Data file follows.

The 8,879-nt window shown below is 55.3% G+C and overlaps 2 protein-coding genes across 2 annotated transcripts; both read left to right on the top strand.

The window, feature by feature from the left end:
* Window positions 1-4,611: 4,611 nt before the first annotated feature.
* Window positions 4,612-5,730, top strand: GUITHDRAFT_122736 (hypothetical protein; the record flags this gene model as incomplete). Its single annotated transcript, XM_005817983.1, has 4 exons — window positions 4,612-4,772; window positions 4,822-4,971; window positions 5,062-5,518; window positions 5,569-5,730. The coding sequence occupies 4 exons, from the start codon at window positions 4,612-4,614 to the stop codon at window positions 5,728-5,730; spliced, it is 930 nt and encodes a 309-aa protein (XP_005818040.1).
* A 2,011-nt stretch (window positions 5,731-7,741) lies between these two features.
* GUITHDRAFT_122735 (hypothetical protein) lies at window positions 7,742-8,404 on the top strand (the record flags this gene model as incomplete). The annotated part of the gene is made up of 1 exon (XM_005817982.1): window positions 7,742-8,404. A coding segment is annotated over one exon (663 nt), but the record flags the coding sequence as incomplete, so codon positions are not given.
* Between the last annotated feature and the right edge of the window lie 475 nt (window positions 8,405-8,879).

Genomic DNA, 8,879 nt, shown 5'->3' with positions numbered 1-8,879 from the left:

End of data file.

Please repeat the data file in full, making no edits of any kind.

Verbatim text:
The 8,879-nt window shown below is 55.3% G+C and overlaps 2 protein-coding genes across 2 annotated transcripts; both read left to right on the top strand.

The window, feature by feature from the left end:
* Window positions 1-4,611: 4,611 nt before the first annotated feature.
* Window positions 4,612-5,730, top strand: GUITHDRAFT_122736 (hypothetical protein; the record flags this gene model as incomplete). Its single annotated transcript, XM_005817983.1, has 4 exons — window positions 4,612-4,772; window positions 4,822-4,971; window positions 5,062-5,518; window positions 5,569-5,730. The coding sequence occupies 4 exons, from the start codon at window positions 4,612-4,614 to the stop codon at window positions 5,728-5,730; spliced, it is 930 nt and encodes a 309-aa protein (XP_005818040.1).
* A 2,011-nt stretch (window positions 5,731-7,741) lies between these two features.
* GUITHDRAFT_122735 (hypothetical protein) lies at window positions 7,742-8,404 on the top strand (the record flags this gene model as incomplete). The annotated part of the gene is made up of 1 exon (XM_005817982.1): window positions 7,742-8,404. A coding segment is annotated over one exon (663 nt), but the record flags the coding sequence as incomplete, so codon positions are not given.
* Between the last annotated feature and the right edge of the window lie 475 nt (window positions 8,405-8,879).

Genomic DNA, 8,879 nt, shown 5'->3' with positions numbered 1-8,879 from the left: